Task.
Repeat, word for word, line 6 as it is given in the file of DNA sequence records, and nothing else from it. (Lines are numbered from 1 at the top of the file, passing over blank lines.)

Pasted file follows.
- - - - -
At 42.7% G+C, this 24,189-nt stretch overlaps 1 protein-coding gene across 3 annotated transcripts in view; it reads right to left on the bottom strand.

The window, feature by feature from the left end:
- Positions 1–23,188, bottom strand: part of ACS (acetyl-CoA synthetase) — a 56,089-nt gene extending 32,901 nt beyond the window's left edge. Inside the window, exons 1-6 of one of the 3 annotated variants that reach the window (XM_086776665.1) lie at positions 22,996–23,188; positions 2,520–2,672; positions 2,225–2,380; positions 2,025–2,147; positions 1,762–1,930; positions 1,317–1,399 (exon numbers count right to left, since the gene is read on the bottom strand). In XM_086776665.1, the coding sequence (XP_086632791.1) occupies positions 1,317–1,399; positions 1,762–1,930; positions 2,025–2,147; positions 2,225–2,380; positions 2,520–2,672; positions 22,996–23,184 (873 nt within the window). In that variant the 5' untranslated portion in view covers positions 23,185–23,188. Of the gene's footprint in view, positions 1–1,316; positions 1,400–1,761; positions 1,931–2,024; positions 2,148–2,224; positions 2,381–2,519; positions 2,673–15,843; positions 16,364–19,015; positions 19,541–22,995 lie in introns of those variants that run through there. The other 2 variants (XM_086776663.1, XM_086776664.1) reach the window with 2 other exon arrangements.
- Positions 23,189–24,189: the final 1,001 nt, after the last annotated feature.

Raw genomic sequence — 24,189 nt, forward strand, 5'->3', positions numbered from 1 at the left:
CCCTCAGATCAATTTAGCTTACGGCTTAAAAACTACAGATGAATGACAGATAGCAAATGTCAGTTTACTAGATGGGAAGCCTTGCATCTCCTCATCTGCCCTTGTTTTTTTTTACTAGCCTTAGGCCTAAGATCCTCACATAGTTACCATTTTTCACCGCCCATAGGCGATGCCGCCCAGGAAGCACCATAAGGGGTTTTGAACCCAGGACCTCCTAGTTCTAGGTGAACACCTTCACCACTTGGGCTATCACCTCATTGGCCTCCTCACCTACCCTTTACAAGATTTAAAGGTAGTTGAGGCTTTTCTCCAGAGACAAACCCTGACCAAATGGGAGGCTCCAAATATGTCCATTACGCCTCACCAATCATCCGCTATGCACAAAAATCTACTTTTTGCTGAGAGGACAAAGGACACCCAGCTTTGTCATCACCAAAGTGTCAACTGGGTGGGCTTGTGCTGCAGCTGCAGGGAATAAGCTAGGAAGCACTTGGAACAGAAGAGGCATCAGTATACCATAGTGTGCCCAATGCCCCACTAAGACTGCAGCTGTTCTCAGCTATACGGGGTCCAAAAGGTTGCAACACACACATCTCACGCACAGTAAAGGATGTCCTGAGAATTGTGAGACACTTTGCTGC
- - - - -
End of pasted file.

CCCTCAGATCAATTTAGCTTACGGCTTAAAAACTACAGATGAATGACAGATAGCAAATGTCAGTTTACTAGATGGGAAGCCTTGCATCTCCTCATCTGCCCTTGTTTTTTTTTACTAGCCTTAGGCCTAAGATCCTCACATAGTTACCATTTTTCACCGCCCATAGGCGATGCCGCCCAGGAAGCACCATAAGGGGTTTTGAACCCAGGACCTCCTAGTTCTAGGTGAACACCTTCACCACTTGGGCTATCACCTCATTGGCCTCCTCACCTACCCTTTACAAGATTTAAAGGTAGTTGAGGCTTTTCTCCAGAGACAAACCCTGACCAAATGGGAGGCTCCAAATATGTCCATTACGCCTCACCAATCATCCGCTATGCACAAAAATCTACTTTTTGCTGAGAGGACAAAGGACACCCAGCTTTGTCATCACCAAAGTGTCAACTGGGTGGGCTTGTGCTGCAGCTGCAGGGAATAAGCTAGGAAGCACTTGGAACAGAAGAGGCATCAGTATACCATAGTGTGCCCAATGCCCCACTAAGACTGCAGCTGTTCTCAGCTATACGGGGTCCAAAAGGTTGCAACACACACATCTCACGCACAGTAAAGGATGTCCTGAGAATTGTGAGACACTTTGCTGC